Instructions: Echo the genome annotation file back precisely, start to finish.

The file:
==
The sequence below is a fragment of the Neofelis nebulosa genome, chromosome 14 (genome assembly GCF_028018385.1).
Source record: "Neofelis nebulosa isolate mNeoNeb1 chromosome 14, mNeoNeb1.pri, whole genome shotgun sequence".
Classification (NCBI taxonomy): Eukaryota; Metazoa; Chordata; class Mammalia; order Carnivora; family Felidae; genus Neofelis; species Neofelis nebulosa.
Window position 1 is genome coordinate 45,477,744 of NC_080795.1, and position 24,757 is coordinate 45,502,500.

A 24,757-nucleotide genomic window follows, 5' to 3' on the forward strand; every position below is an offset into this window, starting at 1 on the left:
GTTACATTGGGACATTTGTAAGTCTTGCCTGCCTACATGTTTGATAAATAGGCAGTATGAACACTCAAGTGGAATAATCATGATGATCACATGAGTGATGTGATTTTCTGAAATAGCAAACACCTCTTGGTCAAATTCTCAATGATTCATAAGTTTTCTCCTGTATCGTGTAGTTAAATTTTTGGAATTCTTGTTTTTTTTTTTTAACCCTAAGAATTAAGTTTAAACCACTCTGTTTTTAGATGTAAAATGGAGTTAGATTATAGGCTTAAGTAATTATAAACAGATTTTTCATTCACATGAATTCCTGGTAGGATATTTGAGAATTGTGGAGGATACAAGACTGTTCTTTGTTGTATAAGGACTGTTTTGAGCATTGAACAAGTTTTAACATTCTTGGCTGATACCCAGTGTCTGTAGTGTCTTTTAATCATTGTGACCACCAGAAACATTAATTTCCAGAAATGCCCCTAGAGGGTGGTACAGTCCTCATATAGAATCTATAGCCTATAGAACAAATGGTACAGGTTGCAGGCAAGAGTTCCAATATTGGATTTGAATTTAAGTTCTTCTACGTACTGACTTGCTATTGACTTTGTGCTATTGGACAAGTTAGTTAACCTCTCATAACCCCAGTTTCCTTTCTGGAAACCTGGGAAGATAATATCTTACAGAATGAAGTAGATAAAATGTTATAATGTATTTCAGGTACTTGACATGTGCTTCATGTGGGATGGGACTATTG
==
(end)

The sequence below is a fragment of the Neofelis nebulosa genome, chromosome 14 (genome assembly GCF_028018385.1).
Source record: "Neofelis nebulosa isolate mNeoNeb1 chromosome 14, mNeoNeb1.pri, whole genome shotgun sequence".
Classification (NCBI taxonomy): Eukaryota; Metazoa; Chordata; class Mammalia; order Carnivora; family Felidae; genus Neofelis; species Neofelis nebulosa.
Window position 1 is genome coordinate 45,477,744 of NC_080795.1, and position 24,757 is coordinate 45,502,500.

A 24,757-nucleotide genomic window follows, 5' to 3' on the forward strand; every position below is an offset into this window, starting at 1 on the left:
GTTACATTGGGACATTTGTAAGTCTTGCCTGCCTACATGTTTGATAAATAGGCAGTATGAACACTCAAGTGGAATAATCATGATGATCACATGAGTGATGTGATTTTCTGAAATAGCAAACACCTCTTGGTCAAATTCTCAATGATTCATAAGTTTTCTCCTGTATCGTGTAGTTAAATTTTTGGAATTCTTGTTTTTTTTTTTTAACCCTAAGAATTAAGTTTAAACCACTCTGTTTTTAGATGTAAAATGGAGTTAGATTATAGGCTTAAGTAATTATAAACAGATTTTTCATTCACATGAATTCCTGGTAGGATATTTGAGAATTGTGGAGGATACAAGACTGTTCTTTGTTGTATAAGGACTGTTTTGAGCATTGAACAAGTTTTAACATTCTTGGCTGATACCCAGTGTCTGTAGTGTCTTTTAATCATTGTGACCACCAGAAACATTAATTTCCAGAAATGCCCCTAGAGGGTGGTACAGTCCTCATATAGAATCTATAGCCTATAGAACAAATGGTACAGGTTGCAGGCAAGAGTTCCAATATTGGATTTGAATTTAAGTTCTTCTACGTACTGACTTGCTATTGACTTTGTGCTATTGGACAAGTTAGTTAACCTCTCATAACCCCAGTTTCCTTTCTGGAAACCTGGGAAGATAATATCTTACAGAATGAAGTAGATAAAATGTTATAATGTATTTCAGGTACTTGACATGTGCTTCATGTGGGATGGGACTATTG